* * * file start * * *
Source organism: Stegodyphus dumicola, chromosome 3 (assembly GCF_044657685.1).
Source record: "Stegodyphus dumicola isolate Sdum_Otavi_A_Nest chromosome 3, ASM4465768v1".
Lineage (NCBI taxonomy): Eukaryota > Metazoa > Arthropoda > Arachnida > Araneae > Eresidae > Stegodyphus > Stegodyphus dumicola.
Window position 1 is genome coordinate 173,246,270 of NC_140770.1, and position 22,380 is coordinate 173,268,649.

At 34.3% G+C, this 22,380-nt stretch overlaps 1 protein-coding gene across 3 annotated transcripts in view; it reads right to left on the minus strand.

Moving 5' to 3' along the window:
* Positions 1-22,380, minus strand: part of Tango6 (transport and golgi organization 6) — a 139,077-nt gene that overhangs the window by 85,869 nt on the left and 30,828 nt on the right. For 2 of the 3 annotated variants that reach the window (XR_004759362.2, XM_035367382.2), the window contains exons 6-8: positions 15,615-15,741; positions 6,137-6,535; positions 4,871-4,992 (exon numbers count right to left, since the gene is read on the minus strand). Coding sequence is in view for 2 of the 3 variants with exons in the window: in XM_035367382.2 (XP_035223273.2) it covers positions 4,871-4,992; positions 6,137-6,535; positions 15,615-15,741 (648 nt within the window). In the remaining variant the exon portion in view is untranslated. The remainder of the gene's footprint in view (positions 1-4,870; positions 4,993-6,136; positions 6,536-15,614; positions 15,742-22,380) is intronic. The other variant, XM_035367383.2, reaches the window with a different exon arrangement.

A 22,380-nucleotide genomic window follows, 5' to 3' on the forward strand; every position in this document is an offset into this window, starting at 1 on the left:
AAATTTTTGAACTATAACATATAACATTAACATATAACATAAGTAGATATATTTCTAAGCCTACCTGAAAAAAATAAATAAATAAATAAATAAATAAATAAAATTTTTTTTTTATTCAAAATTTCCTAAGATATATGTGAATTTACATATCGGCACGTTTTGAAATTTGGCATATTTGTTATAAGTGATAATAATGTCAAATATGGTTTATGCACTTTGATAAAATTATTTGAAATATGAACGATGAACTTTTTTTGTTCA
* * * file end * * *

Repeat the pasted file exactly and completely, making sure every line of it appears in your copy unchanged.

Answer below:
Source organism: Stegodyphus dumicola, chromosome 3 (assembly GCF_044657685.1).
Source record: "Stegodyphus dumicola isolate Sdum_Otavi_A_Nest chromosome 3, ASM4465768v1".
Lineage (NCBI taxonomy): Eukaryota > Metazoa > Arthropoda > Arachnida > Araneae > Eresidae > Stegodyphus > Stegodyphus dumicola.
Window position 1 is genome coordinate 173,246,270 of NC_140770.1, and position 22,380 is coordinate 173,268,649.

At 34.3% G+C, this 22,380-nt stretch overlaps 1 protein-coding gene across 3 annotated transcripts in view; it reads right to left on the minus strand.

Moving 5' to 3' along the window:
* Positions 1-22,380, minus strand: part of Tango6 (transport and golgi organization 6) — a 139,077-nt gene that overhangs the window by 85,869 nt on the left and 30,828 nt on the right. For 2 of the 3 annotated variants that reach the window (XR_004759362.2, XM_035367382.2), the window contains exons 6-8: positions 15,615-15,741; positions 6,137-6,535; positions 4,871-4,992 (exon numbers count right to left, since the gene is read on the minus strand). Coding sequence is in view for 2 of the 3 variants with exons in the window: in XM_035367382.2 (XP_035223273.2) it covers positions 4,871-4,992; positions 6,137-6,535; positions 15,615-15,741 (648 nt within the window). In the remaining variant the exon portion in view is untranslated. The remainder of the gene's footprint in view (positions 1-4,870; positions 4,993-6,136; positions 6,536-15,614; positions 15,742-22,380) is intronic. The other variant, XM_035367383.2, reaches the window with a different exon arrangement.

A 22,380-nucleotide genomic window follows, 5' to 3' on the forward strand; every position in this document is an offset into this window, starting at 1 on the left:
AAATTTTTGAACTATAACATATAACATTAACATATAACATAAGTAGATATATTTCTAAGCCTACCTGAAAAAAATAAATAAATAAATAAATAAATAAATAAAATTTTTTTTTTATTCAAAATTTCCTAAGATATATGTGAATTTACATATCGGCACGTTTTGAAATTTGGCATATTTGTTATAAGTGATAATAATGTCAAATATGGTTTATGCACTTTGATAAAATTATTTGAAATATGAACGATGAACTTTTTTTGTTCA